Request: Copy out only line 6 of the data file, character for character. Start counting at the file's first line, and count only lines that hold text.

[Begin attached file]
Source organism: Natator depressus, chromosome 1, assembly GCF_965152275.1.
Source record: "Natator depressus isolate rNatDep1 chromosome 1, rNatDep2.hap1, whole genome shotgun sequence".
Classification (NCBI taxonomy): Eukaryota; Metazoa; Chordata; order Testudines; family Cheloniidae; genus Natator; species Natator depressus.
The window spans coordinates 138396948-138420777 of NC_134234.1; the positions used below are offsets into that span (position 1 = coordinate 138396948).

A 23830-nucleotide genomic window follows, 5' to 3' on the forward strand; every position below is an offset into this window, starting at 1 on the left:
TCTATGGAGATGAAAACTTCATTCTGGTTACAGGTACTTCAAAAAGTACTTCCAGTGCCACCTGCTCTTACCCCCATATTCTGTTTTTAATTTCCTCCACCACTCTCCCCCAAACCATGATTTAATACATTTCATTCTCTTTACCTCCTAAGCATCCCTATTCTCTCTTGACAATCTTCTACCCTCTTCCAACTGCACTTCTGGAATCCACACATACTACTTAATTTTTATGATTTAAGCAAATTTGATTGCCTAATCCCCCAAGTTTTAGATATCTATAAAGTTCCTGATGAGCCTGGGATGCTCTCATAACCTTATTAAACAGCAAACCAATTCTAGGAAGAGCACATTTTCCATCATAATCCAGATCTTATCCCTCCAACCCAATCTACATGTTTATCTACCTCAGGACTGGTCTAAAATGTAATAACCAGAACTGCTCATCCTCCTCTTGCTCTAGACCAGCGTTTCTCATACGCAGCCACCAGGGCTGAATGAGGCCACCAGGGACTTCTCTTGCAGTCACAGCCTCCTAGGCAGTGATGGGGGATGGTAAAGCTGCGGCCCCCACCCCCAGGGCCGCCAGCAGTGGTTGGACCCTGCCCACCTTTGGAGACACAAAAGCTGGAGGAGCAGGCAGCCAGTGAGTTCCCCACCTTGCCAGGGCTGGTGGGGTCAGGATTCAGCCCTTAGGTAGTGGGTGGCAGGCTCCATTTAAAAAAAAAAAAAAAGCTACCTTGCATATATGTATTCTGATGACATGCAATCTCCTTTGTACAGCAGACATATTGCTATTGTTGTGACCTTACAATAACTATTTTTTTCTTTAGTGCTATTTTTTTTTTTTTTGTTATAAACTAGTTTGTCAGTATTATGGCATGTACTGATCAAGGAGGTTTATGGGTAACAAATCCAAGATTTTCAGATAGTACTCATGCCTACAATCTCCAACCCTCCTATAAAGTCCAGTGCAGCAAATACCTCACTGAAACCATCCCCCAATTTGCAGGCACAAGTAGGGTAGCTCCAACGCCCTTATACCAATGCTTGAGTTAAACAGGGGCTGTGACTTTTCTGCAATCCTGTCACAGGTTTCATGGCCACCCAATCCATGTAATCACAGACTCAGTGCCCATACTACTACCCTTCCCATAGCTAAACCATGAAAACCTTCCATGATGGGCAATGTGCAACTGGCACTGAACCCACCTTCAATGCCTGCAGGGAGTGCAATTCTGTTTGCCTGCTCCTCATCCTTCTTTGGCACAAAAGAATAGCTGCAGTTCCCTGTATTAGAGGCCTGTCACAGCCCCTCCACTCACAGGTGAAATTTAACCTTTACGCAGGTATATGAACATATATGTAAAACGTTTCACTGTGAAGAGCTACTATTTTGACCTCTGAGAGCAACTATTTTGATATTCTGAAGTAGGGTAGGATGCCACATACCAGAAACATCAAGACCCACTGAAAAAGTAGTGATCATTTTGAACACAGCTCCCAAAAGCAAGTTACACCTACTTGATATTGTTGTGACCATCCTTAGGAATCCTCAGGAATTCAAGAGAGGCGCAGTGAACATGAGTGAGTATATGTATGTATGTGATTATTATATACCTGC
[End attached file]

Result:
TCTATGGAGATGAAAACTTCATTCTGGTTACAGGTACTTCAAAAAGTACTTCCAGTGCCACCTGCTCTTACCCCCATATTCTGTTTTTAATTTCCTCCACCACTCTCCCCCAAACCATGATTTAATACATTTCATTCTCTTTACCTCCTAAGCATCCCTATTCTCTCTTGACAATCTTCTACCCTCTTCCAACTGCACTTCTGGAATCCACACATACTACTTAATTTTTATGATTTAAGCAAATTTGATTGCCTAATCCCCCAAGTTTTAGATATCTATAAAGTTCCTGATGAGCCTGGGATGCTCTCATAACCTTATTAAACAGCAAACCAATTCTAGGAAGAGCACATTTTCCATCATAATCCAGATCTTATCCCTCCAACCCAATCTACATGTTTATCTACCTCAGGACTGGTCTAAAATGTAATAACCAGAACTGCTCATCCTCCTCTTGCTCTAGACCAGCGTTTCTCATACGCAGCCACCAGGGCTGAATGAGGCCACCAGGGACTTCTCTTGCAGTCACAGCCTCCTAGGCAGTGATGGGGGATGGTAAAGCTGCGGCCCCCACCCCCAGGGCCGCCAGCAGTGGTTGGACCCTGCCCACCTTTGGAGACACAAAAGCTGGAGGAGCAGGCAGCCAGTGAGTTCCCCACCTTGCCAGGGCTGGTGGGGTCAGGATTCAGCCCTTAGGTAGTGGGTGGCAGGCTCCATTTAAAAAAAAAAAAAAAGCTACCTTGCATATATGTATTCTGATGACATGCAATCTCCTTTGTACAGCAGACATATTGCTATTGTTGTGACCTTACAATAACTATTTTTTTCTTTAGTGCTATTTTTTTTTTTTTTGTTATAAACTAGTTTGTCAGTATTATGGCATGTACTGATCAAGGAGGTTTATGGGTAACAAATCCAAGATTTTCAGATAGTACTCATGCCTACAATCTCCAACCCTCCTATAAAGTCCAGTGCAGCAAATACCTCACTGAAACCATCCCCCAATTTGCAGGCACAAGTAGGGTAGCTCCAACGCCCTTATACCAATGCTTGAGTTAAACAGGGGCTGTGACTTTTCTGCAATCCTGTCACAGGTTTCATGGCCACCCAATCCATGTAATCACAGACTCAGTGCCCATACTACTACCCTTCCCATAGCTAAACCATGAAAACCTTCCATGATGGGCAATGTGCAACTGGCACTGAACCCACCTTCAATGCCTGCAGGGAGTGCAATTCTGTTTGCCTGCTCCTCATCCTTCTTTGGCACAAAAGAATAGCTGCAGTTCCCTGTATTAGAGGCCTGTCACAGCCCCTCCACTCACAGGTGAAATTTAACCTTTACGCAGGTATATGAACATATATGTAAAACGTTTCACTGTGAAGAGCTACTATTTTGACCTCTGAGAGCAACTATTTTGATATTCTGAAGTAGGGTAGGATGCCACATACCAGAAACATCAAGACCCACTGAAAAAGTAGTGATCATTTTGAACACAGCTCCCAAAAGCAAGTTACACCTACTTGATATTGTTGTGACCATCCTTAGGAATCCTCAGGAATTCAAGAGAGGCGCAGTGAACATGAGTGAGTATATGTATGTATGTGATTATTATATACCTGC